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2018-04-01 Entrepreneur

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zero to
R120 million
APRIL 2018
Chasing money
won’t make you
rich, this will
Mike Wright launched
Striata from his
garage, with no
savings or funding
Today Striata
in the USA, UK,
Australia & the
Far East from its
base in Cape Town
Could you survive
150 rejections?
What you can learn from
the start-up that did
5 questions
to tell if
you’re ready
to scale
R200 million in funding
APR 2018 — ISSUE 145
How SPARK Schools founder Stacey Brewer’s
low-fee model is up-ending private tuition
R35,90 (INCL.
APRIL 2018
Why startups like Uber
when they
“If I hear the words
‘because this is how
we’ve always done
it’ or ‘that’s how it works’, I
immediately know I have to
change it. Too much is done
simply because it’s always been
done like that. If you want to
change an industry, you need to
find completely new solutions
to the same problems.”
— Stacey Brewer, co-founder,
SPARK Schools
Did you know that 85% of the time, barriers to growth are not funding,
the economy or even superior competitors? Instead, top growth
organisations say that their biggest barriers are internal, specifically, the
founder’s ability to scale.
Here are the five questions you need to be asking yourself if you want
to overcome your internal roadblocks and build your organisation.
Mike Wright launched
Striata from his garage in
Kensington. He was 30 years
old, had no savings, and
had left an MD’s position to
pursue his dreams.
Today, Striata is an
international business with
offices in the US, UK, Asia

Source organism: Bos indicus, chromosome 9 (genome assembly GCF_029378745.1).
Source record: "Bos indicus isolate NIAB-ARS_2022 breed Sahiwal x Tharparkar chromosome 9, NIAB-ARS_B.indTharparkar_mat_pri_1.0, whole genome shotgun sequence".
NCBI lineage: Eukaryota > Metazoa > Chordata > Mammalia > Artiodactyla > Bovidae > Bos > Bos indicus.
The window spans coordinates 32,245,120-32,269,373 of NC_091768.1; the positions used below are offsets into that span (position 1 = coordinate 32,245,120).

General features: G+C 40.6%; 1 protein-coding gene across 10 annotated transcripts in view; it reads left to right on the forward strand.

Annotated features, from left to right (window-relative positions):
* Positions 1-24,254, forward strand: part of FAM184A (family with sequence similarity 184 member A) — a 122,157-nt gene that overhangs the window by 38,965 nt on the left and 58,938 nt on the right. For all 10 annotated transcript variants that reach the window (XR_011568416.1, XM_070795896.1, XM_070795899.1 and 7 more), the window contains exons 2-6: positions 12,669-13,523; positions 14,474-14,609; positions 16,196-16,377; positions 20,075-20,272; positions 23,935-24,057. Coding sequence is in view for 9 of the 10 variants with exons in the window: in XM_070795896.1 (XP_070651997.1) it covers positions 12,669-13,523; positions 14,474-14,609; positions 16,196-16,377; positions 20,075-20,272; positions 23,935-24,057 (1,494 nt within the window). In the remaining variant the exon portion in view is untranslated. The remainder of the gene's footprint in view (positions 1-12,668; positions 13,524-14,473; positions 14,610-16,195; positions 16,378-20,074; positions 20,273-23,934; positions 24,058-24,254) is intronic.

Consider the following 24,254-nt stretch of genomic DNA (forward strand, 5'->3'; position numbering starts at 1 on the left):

and South Africa. Some of
the company’s growth plans
have worked extremely well,
others have failed to gain
These are Mike’s lessons
in growth, and the do’s
and don’ts of international
Stacey Brewer has secured
R200 million in investment
funding for two key reasons:
Her business, SPARK Schools,
is focused on achieving
systemic change in a sector that
desperately needs it, and second,
because she’s a disruptor and
an innovator. Her focus is finding
new solutions for old problems,
and she’s receiving a lot of
support on her journey.
A P R I L 2 0 1 8 E N T R E P R E N E U R M AG .CO. Z A
APRIL 2018
Great journeys don’t happen overnight, great
goals aren’t accomplished in a day.
Local leadership and personal development
coach Erik Kruger unpacks why you need to
align everything in your life in the direction of
your vision to achieve big things.
How smart people work less and get
more done
11 6 ways to develop a millionaire
16 Investment funds that offer a 100%
reduction in taxable income
25 Why the education sector is a massive
business opportunity
27 Top interview advice
30 Creating a community around
your brand
35 Building businesses of value
36 Why uninsured employees are bad
for business
41 Closing more deals
Digital marketing maverick
Dylan Kohlstädt unpacks how
start-ups can maximise their
marketing spend through savvy and
cost-effective digital campaigns.
“If you don’t
research, you make
assumptions. The
more time you spend on
this process, the cheaper
and more effective your
marketing will be.”
Learning from failure
Start with the end in mind
Bouncing back from rejection
Where start-up founders go wrong
Ask Al
4 Contact Us
6 First Word
52 Digital Subs
E N T R E P R E N E U R M AG .CO. Z A A P R I L 2 0 1 8
Scaling a business from
100 to 200 employees